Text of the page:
Research objectives and content
Magnetic Resonance Force Microscopy (MRFM) for sub-micron imaging and spectroscopic characterization of smaU objects is an emerging new technique with great potential for study of inhomogeDeous materials like biological materials, polymer blends, etcetera. The main feature of this detection method of magnetic resonance is the ability of achieving information from a very small and localised spin system. The present approach is based on measuring a NMR generated force by mounting the sample on a micro cantilever which is placed in a inhomogeneous field generated by a magnetic particle. The disadvantage is that the sample has to be smaU (in the microto nanogram region). In this project we propose to reverse the roles and mount the magnetic particJe on the micro cantilever. This has a number of advantages which will make the method much more general applicable. For example the sample can now be large while with the usual microprobe scanning methods one can nevertheless find the microscopic interesting parts of the sample for observation. However a number of formidable technical problems have to be overcome related | to the extreme weakness of the cantilevers combined with the large forces exerted in very high magnetic fields.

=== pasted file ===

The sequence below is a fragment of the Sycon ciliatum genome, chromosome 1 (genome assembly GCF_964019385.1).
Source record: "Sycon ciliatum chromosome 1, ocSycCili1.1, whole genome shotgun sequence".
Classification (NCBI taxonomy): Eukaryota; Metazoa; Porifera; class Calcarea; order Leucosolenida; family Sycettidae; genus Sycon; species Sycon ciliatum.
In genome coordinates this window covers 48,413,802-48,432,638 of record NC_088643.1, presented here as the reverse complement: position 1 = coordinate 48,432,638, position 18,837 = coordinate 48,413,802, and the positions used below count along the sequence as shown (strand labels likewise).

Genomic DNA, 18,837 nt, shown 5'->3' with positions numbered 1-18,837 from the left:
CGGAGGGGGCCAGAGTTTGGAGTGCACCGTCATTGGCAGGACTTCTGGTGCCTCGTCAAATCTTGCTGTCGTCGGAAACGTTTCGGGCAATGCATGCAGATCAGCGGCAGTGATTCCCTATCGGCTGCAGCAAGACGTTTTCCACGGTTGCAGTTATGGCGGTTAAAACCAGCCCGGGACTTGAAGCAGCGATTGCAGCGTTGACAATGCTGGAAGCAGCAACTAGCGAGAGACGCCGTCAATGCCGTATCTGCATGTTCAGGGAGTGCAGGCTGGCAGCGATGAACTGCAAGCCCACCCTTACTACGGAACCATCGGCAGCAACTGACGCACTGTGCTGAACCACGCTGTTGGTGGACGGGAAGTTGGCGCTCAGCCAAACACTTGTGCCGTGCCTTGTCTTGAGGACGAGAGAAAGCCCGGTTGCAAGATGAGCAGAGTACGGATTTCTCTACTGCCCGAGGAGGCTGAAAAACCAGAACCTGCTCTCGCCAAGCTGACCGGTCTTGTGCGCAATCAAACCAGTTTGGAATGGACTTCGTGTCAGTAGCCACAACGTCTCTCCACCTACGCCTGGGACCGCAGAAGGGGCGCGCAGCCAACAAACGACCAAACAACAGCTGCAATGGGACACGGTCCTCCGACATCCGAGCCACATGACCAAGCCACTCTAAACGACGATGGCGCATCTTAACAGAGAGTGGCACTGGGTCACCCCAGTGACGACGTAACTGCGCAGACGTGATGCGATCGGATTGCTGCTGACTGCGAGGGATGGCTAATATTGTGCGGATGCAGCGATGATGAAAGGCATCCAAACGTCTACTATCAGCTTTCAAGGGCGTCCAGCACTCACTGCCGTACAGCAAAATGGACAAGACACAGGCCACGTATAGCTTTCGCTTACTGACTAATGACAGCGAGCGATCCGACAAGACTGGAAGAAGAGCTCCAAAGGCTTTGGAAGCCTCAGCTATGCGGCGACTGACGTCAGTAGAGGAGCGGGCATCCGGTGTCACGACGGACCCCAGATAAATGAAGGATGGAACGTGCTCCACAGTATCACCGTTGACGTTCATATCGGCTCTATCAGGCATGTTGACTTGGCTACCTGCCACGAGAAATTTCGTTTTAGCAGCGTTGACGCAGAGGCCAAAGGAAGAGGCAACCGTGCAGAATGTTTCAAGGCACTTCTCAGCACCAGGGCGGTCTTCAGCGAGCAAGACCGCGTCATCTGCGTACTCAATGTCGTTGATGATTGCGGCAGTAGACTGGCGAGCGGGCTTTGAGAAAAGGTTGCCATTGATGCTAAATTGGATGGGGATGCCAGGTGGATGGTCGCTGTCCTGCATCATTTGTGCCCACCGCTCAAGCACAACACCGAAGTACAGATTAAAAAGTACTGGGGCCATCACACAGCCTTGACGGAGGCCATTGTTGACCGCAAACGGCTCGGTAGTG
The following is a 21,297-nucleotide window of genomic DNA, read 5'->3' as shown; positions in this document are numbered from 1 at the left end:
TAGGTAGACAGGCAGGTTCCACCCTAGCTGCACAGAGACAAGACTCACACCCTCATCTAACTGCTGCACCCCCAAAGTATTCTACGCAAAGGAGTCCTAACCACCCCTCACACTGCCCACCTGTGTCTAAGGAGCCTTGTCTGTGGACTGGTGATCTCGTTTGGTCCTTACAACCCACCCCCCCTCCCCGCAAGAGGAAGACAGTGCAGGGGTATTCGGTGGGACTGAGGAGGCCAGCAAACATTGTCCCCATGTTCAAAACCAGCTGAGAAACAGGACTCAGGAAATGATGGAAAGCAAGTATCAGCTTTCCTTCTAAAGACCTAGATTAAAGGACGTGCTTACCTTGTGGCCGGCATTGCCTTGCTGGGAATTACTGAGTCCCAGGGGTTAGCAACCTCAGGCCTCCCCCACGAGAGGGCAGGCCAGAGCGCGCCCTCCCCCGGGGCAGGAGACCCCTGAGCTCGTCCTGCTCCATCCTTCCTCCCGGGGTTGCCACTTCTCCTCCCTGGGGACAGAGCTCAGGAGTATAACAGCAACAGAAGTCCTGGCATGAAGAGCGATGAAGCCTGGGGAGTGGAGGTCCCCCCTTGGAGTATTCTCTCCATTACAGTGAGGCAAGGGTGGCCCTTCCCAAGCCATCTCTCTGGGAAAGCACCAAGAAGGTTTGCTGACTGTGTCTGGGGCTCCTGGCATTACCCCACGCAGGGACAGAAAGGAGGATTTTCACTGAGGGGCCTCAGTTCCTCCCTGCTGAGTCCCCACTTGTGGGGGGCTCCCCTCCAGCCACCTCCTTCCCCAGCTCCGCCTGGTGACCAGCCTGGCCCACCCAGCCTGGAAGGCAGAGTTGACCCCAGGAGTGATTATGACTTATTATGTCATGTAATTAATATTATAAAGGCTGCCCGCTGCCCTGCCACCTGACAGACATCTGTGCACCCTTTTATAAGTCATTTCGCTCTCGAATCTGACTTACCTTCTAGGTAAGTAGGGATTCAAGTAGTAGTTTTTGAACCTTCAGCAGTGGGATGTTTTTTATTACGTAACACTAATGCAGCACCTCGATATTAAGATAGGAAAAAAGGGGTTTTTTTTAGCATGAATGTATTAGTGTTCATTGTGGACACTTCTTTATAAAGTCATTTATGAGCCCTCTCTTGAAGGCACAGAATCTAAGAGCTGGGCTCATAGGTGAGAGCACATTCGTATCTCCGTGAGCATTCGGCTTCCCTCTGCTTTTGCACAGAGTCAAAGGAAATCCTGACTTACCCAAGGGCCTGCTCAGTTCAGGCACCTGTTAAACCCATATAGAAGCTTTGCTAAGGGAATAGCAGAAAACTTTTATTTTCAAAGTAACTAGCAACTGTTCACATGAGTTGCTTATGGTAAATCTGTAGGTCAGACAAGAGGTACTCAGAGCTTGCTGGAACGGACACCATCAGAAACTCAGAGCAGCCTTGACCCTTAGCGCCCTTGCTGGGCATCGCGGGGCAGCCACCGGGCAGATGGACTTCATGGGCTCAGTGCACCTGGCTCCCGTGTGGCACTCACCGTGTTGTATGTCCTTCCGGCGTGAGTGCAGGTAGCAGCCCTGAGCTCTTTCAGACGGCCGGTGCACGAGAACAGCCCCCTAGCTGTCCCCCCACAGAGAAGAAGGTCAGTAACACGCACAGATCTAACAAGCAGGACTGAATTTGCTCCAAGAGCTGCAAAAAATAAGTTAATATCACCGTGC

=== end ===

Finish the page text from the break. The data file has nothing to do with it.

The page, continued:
Training content (objective, benefit and expected impact)
The training involved in the project will allow the candidate to develop and complement his experience in magnetic | resonance techniques. These wiU include working with NMR equipment of the highest standard in the National Dutch | NMR centre and with novel combinations with scanning probe techniques. The candidate will gain insight in the| different NMR methods and in the relevance for industrial applications.
Links with industry/industrial relevance
The host group has links with several companies which are actively involved in the Magnetic Resonance Force | Microscopy project: DSM, Shel and Philips. Within related projects there is also cooperation with Omicron, Siemens | and Thomson.